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Rabbits mistreated at fur and meat company, according to report.

Image: Pixabay

TW: animal cruelty

A leading meat and fur company has been reportedly selling rabbit products, including at four sites in Lincolnshire, Leicestershire [omitted comma] and Derbyshire. These include cushions, body warmers and handbags made from rabbit fur, sold at a price up to £600. Meanwhile, a rabbit carcass was traded to restaurants.

T&S Rabbits, a fur and meat company in the UK, breeds dozens of rabbits for business. In 2003, the UK banned fur farming, however, the meat industry can still legally sell fur as a by-product.

Yet activists are concerned with how the company treats rabbits. Witnesses claim rabbits in the Nottinghamshire site suffered from severe ear and brain problems, resulting in ear mites and tilt. Pictures show white rabbits covered in urine and living in undesirable environments. The Animal and Plant Health Agency inspected the surroundings of the site and found it “non-compliant” with animal welfare laws. A burnt rabbit was also found at a bonfire. 

Ayrton Cooper of Rabbit Farm Resistance UK was relieved two rabbits were “legally surrendered to us by workers.” The rabbits were brought to specialist veterinarians, with one of them staying in critical care for a week. The cost of the rescue arrived at approximately £1,800.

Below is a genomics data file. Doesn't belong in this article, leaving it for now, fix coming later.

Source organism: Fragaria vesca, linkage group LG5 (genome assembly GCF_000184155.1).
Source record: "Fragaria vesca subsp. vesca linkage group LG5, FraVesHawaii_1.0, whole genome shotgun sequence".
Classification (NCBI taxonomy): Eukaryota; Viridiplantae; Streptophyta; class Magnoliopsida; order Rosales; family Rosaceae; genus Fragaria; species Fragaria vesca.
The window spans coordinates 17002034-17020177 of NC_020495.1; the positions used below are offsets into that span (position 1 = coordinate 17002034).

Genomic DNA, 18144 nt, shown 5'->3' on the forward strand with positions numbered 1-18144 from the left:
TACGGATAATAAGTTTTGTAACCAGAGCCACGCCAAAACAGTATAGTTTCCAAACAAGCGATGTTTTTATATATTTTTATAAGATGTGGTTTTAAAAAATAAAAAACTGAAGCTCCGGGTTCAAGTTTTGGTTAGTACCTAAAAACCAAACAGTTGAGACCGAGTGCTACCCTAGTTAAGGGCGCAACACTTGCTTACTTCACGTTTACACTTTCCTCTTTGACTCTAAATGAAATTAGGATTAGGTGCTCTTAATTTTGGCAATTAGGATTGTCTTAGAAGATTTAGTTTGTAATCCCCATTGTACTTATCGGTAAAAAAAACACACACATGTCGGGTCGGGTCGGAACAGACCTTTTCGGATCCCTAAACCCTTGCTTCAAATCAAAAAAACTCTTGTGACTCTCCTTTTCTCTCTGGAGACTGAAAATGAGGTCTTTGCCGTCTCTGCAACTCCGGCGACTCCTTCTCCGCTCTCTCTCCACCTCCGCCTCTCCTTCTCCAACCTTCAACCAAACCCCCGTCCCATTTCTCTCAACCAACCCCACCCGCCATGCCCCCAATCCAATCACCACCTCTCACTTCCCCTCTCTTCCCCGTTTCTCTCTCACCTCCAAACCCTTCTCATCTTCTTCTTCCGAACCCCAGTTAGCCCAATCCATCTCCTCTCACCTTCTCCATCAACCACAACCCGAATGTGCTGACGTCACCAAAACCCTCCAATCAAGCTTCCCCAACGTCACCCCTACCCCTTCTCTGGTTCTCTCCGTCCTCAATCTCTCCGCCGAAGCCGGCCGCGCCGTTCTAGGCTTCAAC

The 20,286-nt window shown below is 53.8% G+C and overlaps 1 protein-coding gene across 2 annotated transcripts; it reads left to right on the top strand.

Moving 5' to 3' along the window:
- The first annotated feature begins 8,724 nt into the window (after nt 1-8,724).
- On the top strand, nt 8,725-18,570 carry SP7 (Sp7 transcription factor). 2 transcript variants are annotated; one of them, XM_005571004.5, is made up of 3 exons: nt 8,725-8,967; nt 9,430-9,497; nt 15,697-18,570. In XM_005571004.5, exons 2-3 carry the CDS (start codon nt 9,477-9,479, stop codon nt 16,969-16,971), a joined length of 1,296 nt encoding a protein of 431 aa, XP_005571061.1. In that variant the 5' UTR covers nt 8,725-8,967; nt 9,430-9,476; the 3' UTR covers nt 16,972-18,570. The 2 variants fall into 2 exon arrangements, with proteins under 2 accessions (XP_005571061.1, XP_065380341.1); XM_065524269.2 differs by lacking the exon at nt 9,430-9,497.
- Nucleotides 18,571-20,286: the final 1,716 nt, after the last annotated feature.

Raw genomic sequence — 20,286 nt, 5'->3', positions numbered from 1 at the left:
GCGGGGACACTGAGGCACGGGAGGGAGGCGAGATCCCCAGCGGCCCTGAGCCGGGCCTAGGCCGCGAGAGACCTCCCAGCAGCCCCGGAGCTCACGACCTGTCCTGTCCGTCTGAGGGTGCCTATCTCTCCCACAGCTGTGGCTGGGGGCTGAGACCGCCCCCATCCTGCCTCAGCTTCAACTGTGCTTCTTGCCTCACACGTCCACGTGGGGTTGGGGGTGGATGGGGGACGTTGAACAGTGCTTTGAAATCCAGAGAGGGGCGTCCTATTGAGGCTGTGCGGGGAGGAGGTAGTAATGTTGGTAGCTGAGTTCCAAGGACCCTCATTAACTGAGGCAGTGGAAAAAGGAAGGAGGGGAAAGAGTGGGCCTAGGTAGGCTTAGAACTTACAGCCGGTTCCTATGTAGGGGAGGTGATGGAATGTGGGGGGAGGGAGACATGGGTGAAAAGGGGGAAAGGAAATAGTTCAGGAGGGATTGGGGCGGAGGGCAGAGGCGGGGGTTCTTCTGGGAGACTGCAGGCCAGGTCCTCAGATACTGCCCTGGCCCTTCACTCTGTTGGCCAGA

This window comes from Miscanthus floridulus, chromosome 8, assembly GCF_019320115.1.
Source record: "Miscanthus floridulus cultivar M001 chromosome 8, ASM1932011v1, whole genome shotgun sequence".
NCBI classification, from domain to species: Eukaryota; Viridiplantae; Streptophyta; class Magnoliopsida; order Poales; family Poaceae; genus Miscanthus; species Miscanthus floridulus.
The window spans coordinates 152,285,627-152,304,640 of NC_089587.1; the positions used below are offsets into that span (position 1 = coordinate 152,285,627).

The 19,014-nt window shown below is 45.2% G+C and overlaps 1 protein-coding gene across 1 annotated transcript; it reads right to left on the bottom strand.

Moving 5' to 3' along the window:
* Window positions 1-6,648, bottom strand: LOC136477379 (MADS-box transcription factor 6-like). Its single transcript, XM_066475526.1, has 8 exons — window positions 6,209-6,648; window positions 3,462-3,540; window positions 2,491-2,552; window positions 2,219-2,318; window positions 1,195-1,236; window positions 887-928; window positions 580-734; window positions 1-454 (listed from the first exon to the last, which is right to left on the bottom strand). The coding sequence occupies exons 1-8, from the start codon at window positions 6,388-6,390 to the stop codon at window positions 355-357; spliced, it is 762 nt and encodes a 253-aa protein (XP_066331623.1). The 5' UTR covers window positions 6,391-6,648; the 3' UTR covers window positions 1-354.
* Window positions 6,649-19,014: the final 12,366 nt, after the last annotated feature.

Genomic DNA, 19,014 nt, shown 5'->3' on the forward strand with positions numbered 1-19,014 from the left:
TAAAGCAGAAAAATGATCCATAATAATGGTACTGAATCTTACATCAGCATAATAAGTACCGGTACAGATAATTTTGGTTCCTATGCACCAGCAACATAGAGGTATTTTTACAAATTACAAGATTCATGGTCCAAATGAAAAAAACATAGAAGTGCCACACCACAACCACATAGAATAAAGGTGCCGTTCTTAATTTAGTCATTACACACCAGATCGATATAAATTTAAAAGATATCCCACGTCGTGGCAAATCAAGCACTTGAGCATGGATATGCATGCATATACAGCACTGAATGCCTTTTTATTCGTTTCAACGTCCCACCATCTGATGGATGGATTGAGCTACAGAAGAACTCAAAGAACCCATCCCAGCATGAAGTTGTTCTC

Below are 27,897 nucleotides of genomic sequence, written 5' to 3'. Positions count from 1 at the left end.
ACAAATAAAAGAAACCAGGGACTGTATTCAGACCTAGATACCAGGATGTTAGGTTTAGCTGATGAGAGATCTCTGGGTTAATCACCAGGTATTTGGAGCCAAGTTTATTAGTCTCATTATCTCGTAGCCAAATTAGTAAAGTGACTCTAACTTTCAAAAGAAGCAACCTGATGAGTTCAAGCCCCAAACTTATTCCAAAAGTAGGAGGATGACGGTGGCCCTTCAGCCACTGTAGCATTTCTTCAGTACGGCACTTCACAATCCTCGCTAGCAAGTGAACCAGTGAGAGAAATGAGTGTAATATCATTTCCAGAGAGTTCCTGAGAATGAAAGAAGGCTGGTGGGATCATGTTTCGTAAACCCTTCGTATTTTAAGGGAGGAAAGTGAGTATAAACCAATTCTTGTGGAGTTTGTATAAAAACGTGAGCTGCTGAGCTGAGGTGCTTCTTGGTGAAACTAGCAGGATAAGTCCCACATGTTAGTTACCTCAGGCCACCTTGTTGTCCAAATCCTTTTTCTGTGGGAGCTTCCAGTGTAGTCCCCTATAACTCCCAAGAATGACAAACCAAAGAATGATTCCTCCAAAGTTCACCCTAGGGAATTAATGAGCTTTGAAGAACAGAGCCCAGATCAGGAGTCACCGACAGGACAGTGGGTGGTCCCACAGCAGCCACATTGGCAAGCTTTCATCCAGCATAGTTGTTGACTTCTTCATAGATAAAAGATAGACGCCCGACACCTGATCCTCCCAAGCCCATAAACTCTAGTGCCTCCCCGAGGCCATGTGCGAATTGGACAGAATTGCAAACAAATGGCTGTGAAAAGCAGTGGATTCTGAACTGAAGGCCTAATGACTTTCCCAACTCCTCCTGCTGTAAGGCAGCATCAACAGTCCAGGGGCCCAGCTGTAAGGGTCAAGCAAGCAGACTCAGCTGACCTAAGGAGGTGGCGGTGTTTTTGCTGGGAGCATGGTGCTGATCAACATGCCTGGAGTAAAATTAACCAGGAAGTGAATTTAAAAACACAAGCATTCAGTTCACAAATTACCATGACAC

The company wished to expand its headquarters and skinning areas to Derbyshire, Cornwall and Buckinghamshire, claiming the rabbits were “free-range” and not mistreated. The T&S proprietor, Phil Kerry, insisted 280 rabbits in Nottinghamshire were healthy. 

He claimed activists have “exaggerated and skewed” the reality of his farms. He also explained the rabbits were covered with urine because “some of the bucks had been sprayed with urine from other bucks”. By raising this with a Defra vet, Kerry suggested the spraying as a standard practice and “occurs within the wild”. 

The Derby Telegraph reported the council’s decision in rejecting the company’s expansion plans, proposing they can be an “unwarranted and inherently unsustainable type of construction within the open nation-state”. A report on European wild rabbits affirmed them as “keystone species” in sustaining other species, in the context of a declining wild rabbit population. 

The University of East Anglia claimed wild rabbits are classed as endangered in their native Iberian Peninsula.


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Sam Gordon Webb

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August 2022
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